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Rugged Tags Survive Deep-Sea Test
Passive RFID tags deployed at the bottom of the Gulf of Mexico for four months continued to operate once retrieved, according to the technology's developer, Wescorp Energy.
May 29, 2008—Wescorp Energy, a manufacturer of systems designed to help companies in the oil and gas industry manage and track their operations and equipment, has completed a test of passive UHF EPC Gen 2 RFID tags that were affixed to equipment deployed at the bottom of the Gulf of Mexico, 12,000 feet beneath the surface, for four months in late 2007. When the tags were retrieved, the company claims, handheld interrogators were still able to read each tag's unique ID number.
The test was part of Wescorp's ongoing development of its Intelligent Field Resource Management (IFRM) solution. Announced about six months ago, the service is an RFID-driven solution designed to help companies track their industrial and oil-field equipment.
At present, many companies typically attempt to answer these questions and track that information via such manual processes as writing down metrics and equipment information on paper, or perhaps keying the data into a spreadsheet. Bar codes have not proven useful in tracking equipment, Shemwell says, because they are often rubbed off during equipment usage or painted over during maintenance—two scenarios that render bar codes unreadable.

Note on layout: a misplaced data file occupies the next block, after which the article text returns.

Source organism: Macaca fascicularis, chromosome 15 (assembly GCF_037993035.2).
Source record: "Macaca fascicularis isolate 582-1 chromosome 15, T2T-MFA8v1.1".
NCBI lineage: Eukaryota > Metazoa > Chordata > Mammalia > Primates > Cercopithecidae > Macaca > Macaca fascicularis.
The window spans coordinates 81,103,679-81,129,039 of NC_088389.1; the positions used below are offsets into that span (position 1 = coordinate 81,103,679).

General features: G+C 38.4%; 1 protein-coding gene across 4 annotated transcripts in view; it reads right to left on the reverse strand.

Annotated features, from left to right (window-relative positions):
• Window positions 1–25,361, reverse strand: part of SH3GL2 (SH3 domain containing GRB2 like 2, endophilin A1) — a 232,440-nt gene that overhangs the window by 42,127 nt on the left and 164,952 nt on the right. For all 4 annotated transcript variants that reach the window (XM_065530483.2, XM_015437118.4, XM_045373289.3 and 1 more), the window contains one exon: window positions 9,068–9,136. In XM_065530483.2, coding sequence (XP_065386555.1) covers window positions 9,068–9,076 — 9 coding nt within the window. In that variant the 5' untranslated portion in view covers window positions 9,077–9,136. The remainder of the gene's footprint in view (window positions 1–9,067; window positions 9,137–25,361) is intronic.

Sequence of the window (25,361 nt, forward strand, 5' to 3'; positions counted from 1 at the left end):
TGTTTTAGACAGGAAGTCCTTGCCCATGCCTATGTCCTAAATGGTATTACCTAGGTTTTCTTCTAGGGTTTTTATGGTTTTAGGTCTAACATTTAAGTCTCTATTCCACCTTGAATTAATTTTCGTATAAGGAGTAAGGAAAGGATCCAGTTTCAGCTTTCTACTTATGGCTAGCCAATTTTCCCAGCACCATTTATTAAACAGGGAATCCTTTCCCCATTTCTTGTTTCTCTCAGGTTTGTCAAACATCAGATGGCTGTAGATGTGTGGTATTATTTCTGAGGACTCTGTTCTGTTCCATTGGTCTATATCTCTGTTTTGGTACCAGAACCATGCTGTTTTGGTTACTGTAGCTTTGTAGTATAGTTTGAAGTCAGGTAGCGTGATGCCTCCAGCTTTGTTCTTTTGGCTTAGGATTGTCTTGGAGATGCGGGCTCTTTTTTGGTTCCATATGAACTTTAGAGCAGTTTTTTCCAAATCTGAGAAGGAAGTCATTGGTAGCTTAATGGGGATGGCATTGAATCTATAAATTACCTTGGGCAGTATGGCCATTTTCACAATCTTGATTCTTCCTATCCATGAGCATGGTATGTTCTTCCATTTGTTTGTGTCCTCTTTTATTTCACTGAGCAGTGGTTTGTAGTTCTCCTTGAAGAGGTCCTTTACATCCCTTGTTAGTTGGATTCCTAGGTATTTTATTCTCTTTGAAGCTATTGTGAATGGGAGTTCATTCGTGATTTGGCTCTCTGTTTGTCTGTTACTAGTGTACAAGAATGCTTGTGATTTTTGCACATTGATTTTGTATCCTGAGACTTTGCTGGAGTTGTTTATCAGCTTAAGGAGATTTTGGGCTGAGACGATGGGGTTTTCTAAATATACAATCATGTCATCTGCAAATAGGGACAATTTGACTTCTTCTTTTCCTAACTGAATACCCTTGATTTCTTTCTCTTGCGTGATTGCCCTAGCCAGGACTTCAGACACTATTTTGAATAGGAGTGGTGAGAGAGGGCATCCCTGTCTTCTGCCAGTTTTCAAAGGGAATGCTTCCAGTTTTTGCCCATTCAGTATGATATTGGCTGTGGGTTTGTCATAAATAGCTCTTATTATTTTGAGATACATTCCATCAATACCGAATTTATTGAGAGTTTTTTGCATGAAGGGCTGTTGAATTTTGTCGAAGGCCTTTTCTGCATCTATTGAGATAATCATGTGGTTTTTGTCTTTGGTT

The IFRM service employs what's known as "fit-for-purpose" technology—typically a combination of technologies put together to meet a specific need, and to optimize overall drilling efficiency. Wescorp's engineers assess a customer's O&M requirements, then configure the technology to meet those needs. During the assessment, Shemwell says, the engineers analyze the company's operational challenges, then design and implement agreed-upon solutions, developing operations and maintenance processes, as well as designing, fabricating, installing, operating and maintaining the systems necessary to optimize oil and gas field performance.
Configuration and customization involve determining and tailoring the RFID tags, including picking the best frequency for the job, and can extend to a company's enterprise resource planning (ERP) system, so that software can receive and act on data collected by the RFID-enabled service. Designed to be secure and unique to each customer, the solution comes with a Web-enabled information gathering and sharing system that companies can utilize to access data about their equipment.
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